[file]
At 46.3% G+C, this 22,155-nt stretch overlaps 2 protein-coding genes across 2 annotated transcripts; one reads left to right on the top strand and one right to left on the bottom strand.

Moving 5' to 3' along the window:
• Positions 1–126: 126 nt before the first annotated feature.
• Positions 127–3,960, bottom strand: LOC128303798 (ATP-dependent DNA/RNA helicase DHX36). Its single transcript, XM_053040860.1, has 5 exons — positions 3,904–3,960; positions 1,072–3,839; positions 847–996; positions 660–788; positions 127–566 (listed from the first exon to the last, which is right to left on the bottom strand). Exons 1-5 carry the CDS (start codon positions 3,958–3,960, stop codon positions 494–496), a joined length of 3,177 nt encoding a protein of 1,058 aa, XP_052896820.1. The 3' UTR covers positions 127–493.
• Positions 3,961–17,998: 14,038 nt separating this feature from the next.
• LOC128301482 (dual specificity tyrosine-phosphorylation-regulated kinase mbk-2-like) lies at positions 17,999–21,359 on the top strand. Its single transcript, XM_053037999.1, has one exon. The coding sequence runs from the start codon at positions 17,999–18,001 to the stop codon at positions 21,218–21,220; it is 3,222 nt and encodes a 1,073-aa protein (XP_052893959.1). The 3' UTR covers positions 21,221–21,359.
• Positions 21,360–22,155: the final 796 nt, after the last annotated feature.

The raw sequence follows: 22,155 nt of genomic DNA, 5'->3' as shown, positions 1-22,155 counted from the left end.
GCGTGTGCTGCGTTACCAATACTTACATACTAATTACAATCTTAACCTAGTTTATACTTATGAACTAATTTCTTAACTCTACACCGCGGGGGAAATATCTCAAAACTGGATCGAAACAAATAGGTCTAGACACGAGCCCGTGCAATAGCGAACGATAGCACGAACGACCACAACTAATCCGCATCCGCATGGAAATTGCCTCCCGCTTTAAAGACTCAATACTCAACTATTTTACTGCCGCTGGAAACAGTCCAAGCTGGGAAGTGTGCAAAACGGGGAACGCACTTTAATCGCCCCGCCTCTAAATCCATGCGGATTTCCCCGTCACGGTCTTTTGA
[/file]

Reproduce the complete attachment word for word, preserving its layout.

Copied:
At 46.3% G+C, this 22,155-nt stretch overlaps 2 protein-coding genes across 2 annotated transcripts; one reads left to right on the top strand and one right to left on the bottom strand.

Moving 5' to 3' along the window:
• Positions 1–126: 126 nt before the first annotated feature.
• Positions 127–3,960, bottom strand: LOC128303798 (ATP-dependent DNA/RNA helicase DHX36). Its single transcript, XM_053040860.1, has 5 exons — positions 3,904–3,960; positions 1,072–3,839; positions 847–996; positions 660–788; positions 127–566 (listed from the first exon to the last, which is right to left on the bottom strand). Exons 1-5 carry the CDS (start codon positions 3,958–3,960, stop codon positions 494–496), a joined length of 3,177 nt encoding a protein of 1,058 aa, XP_052896820.1. The 3' UTR covers positions 127–493.
• Positions 3,961–17,998: 14,038 nt separating this feature from the next.
• LOC128301482 (dual specificity tyrosine-phosphorylation-regulated kinase mbk-2-like) lies at positions 17,999–21,359 on the top strand. Its single transcript, XM_053037999.1, has one exon. The coding sequence runs from the start codon at positions 17,999–18,001 to the stop codon at positions 21,218–21,220; it is 3,222 nt and encodes a 1,073-aa protein (XP_052893959.1). The 3' UTR covers positions 21,221–21,359.
• Positions 21,360–22,155: the final 796 nt, after the last annotated feature.

The raw sequence follows: 22,155 nt of genomic DNA, 5'->3' as shown, positions 1-22,155 counted from the left end.
GCGTGTGCTGCGTTACCAATACTTACATACTAATTACAATCTTAACCTAGTTTATACTTATGAACTAATTTCTTAACTCTACACCGCGGGGGAAATATCTCAAAACTGGATCGAAACAAATAGGTCTAGACACGAGCCCGTGCAATAGCGAACGATAGCACGAACGACCACAACTAATCCGCATCCGCATGGAAATTGCCTCCCGCTTTAAAGACTCAATACTCAACTATTTTACTGCCGCTGGAAACAGTCCAAGCTGGGAAGTGTGCAAAACGGGGAACGCACTTTAATCGCCCCGCCTCTAAATCCATGCGGATTTCCCCGTCACGGTCTTTTGA